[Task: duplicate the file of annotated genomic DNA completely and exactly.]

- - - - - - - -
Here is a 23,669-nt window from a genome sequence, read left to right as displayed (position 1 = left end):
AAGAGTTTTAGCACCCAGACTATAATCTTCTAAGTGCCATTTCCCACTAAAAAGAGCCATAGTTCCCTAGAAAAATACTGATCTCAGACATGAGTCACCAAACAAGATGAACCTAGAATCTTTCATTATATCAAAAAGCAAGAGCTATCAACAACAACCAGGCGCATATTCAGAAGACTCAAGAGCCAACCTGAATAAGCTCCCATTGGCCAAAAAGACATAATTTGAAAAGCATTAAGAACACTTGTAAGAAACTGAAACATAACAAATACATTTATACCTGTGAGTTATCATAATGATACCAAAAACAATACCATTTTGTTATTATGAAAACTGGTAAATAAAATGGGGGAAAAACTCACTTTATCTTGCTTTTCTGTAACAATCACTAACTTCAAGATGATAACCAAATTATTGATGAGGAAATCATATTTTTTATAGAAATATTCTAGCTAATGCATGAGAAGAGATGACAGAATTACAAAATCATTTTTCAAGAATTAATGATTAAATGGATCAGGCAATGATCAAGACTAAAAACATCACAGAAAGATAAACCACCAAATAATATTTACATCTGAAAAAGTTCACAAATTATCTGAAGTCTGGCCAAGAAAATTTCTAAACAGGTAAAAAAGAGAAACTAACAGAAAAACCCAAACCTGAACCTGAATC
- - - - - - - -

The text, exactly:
Here is a 23,669-nt window from a genome sequence, read left to right as displayed (position 1 = left end):
AAGAGTTTTAGCACCCAGACTATAATCTTCTAAGTGCCATTTCCCACTAAAAAGAGCCATAGTTCCCTAGAAAAATACTGATCTCAGACATGAGTCACCAAACAAGATGAACCTAGAATCTTTCATTATATCAAAAAGCAAGAGCTATCAACAACAACCAGGCGCATATTCAGAAGACTCAAGAGCCAACCTGAATAAGCTCCCATTGGCCAAAAAGACATAATTTGAAAAGCATTAAGAACACTTGTAAGAAACTGAAACATAACAAATACATTTATACCTGTGAGTTATCATAATGATACCAAAAACAATACCATTTTGTTATTATGAAAACTGGTAAATAAAATGGGGGAAAAACTCACTTTATCTTGCTTTTCTGTAACAATCACTAACTTCAAGATGATAACCAAATTATTGATGAGGAAATCATATTTTTTATAGAAATATTCTAGCTAATGCATGAGAAGAGATGACAGAATTACAAAATCATTTTTCAAGAATTAATGATTAAATGGATCAGGCAATGATCAAGACTAAAAACATCACAGAAAGATAAACCACCAAATAATATTTACATCTGAAAAAGTTCACAAATTATCTGAAGTCTGGCCAAGAAAATTTCTAAACAGGTAAAAAAGAGAAACTAACAGAAAAACCCAAACCTGAACCTGAATC